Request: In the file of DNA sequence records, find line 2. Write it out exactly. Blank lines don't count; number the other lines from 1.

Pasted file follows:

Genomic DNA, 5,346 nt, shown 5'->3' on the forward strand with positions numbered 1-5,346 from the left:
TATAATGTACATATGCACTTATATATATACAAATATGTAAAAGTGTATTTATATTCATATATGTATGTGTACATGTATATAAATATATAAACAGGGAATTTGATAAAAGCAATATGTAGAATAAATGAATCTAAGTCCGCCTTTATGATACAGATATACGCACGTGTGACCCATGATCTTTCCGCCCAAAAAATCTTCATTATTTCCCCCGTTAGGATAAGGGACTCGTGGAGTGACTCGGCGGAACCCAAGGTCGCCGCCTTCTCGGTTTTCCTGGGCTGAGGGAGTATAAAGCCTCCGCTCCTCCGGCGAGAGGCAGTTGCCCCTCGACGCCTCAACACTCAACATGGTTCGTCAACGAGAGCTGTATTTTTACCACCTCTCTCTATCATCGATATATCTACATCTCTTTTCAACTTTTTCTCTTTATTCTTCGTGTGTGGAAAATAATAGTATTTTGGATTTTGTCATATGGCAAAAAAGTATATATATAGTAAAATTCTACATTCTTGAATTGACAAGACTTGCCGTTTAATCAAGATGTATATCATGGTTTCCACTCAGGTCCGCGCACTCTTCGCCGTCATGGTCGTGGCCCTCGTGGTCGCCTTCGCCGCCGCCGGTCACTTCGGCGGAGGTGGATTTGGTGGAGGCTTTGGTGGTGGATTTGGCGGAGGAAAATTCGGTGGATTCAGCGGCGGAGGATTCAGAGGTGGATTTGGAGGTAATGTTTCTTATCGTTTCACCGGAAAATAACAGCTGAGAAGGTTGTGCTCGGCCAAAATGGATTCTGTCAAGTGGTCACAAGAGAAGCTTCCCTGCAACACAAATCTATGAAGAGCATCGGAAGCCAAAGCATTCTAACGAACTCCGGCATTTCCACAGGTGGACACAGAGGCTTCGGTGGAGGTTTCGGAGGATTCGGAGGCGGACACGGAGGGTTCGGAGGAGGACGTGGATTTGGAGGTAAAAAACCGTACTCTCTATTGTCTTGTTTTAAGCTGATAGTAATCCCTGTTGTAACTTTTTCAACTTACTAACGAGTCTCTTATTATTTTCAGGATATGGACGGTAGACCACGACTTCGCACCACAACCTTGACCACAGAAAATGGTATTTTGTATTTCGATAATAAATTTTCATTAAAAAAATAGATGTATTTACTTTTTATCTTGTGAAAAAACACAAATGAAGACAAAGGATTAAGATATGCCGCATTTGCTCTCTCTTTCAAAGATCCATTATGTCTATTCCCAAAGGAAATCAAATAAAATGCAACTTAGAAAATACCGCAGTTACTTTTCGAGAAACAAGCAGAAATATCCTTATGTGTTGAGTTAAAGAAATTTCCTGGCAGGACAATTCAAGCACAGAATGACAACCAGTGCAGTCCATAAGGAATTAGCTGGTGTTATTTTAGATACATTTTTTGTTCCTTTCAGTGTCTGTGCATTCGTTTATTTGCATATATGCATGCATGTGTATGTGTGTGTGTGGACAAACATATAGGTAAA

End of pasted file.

TATAATGTACATATGCACTTATATATATACAAATATGTAAAAGTGTATTTATATTCATATATGTATGTGTACATGTATATAAATATATAAACAGGGAATTTGATAAAAGCAATATGTAGAATAAATGAATCTAAGTCCGCCTTTATGATACAGATATACGCACGTGTGACCCATGATCTTTCCGCCCAAAAAATCTTCATTATTTCCCCCGTTAGGATAAGGGACTCGTGGAGTGACTCGGCGGAACCCAAGGTCGCCGCCTTCTCGGTTTTCCTGGGCTGAGGGAGTATAAAGCCTCCGCTCCTCCGGCGAGAGGCAGTTGCCCCTCGACGCCTCAACACTCAACATGGTTCGTCAACGAGAGCTGTATTTTTACCACCTCTCTCTATCATCGATATATCTACATCTCTTTTCAACTTTTTCTCTTTATTCTTCGTGTGTGGAAAATAATAGTATTTTGGATTTTGTCATATGGCAAAAAAGTATATATATAGTAAAATTCTACATTCTTGAATTGACAAGACTTGCCGTTTAATCAAGATGTATATCATGGTTTCCACTCAGGTCCGCGCACTCTTCGCCGTCATGGTCGTGGCCCTCGTGGTCGCCTTCGCCGCCGCCGGTCACTTCGGCGGAGGTGGATTTGGTGGAGGCTTTGGTGGTGGATTTGGCGGAGGAAAATTCGGTGGATTCAGCGGCGGAGGATTCAGAGGTGGATTTGGAGGTAATGTTTCTTATCGTTTCACCGGAAAATAACAGCTGAGAAGGTTGTGCTCGGCCAAAATGGATTCTGTCAAGTGGTCACAAGAGAAGCTTCCCTGCAACACAAATCTATGAAGAGCATCGGAAGCCAAAGCATTCTAACGAACTCCGGCATTTCCACAGGTGGACACAGAGGCTTCGGTGGAGGTTTCGGAGGATTCGGAGGCGGACACGGAGGGTTCGGAGGAGGACGTGGATTTGGAGGTAAAAAACCGTACTCTCTATTGTCTTGTTTTAAGCTGATAGTAATCCCTGTTGTAACTTTTTCAACTTACTAACGAGTCTCTTATTATTTTCAGGATATGGACGGTAGACCACGACTTCGCACCACAACCTTGACCACAGAAAATGGTATTTTGTATTTCGATAATAAATTTTCATTAAAAAAATAGATGTATTTACTTTTTATCTTGTGAAAAAACACAAATGAAGACAAAGGATTAAGATATGCCGCATTTGCTCTCTCTTTCAAAGATCCATTATGTCTATTCCCAAAGGAAATCAAATAAAATGCAACTTAGAAAATACCGCAGTTACTTTTCGAGAAACAAGCAGAAATATCCTTATGTGTTGAGTTAAAGAAATTTCCTGGCAGGACAATTCAAGCACAGAATGACAACCAGTGCAGTCCATAAGGAATTAGCTGGTGTTATTTTAGATACATTTTTTGTTCCTTTCAGTGTCTGTGCATTCGTTTATTTGCATATATGCATGCATGTGTATGTGTGTGTGTGGACAAACATATAGGTAAA